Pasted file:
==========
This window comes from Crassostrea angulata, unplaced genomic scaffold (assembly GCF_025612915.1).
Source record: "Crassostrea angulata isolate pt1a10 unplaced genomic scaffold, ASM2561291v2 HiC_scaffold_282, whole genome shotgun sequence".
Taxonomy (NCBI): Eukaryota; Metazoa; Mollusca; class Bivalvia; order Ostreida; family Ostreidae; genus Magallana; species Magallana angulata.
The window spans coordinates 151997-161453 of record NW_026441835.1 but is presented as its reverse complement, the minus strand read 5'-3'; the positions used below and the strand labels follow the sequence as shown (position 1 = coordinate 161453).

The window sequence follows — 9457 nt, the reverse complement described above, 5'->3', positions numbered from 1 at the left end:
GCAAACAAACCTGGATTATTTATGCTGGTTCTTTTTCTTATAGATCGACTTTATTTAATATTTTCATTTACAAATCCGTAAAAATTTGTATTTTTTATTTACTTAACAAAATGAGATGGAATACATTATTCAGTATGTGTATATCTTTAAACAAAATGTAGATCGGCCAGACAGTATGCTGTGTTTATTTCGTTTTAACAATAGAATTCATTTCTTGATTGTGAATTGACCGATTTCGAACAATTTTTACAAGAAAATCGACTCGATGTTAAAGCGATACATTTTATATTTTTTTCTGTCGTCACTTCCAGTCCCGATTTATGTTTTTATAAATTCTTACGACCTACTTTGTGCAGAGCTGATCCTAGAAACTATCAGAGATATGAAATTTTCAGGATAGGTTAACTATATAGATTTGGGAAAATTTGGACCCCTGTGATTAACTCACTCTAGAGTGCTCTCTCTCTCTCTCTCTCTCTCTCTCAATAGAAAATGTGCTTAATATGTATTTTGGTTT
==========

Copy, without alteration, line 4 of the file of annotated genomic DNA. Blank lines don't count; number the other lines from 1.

The window spans coordinates 151997-161453 of record NW_026441835.1 but is presented as its reverse complement, the minus strand read 5'-3'; the positions used below and the strand labels follow the sequence as shown (position 1 = coordinate 161453).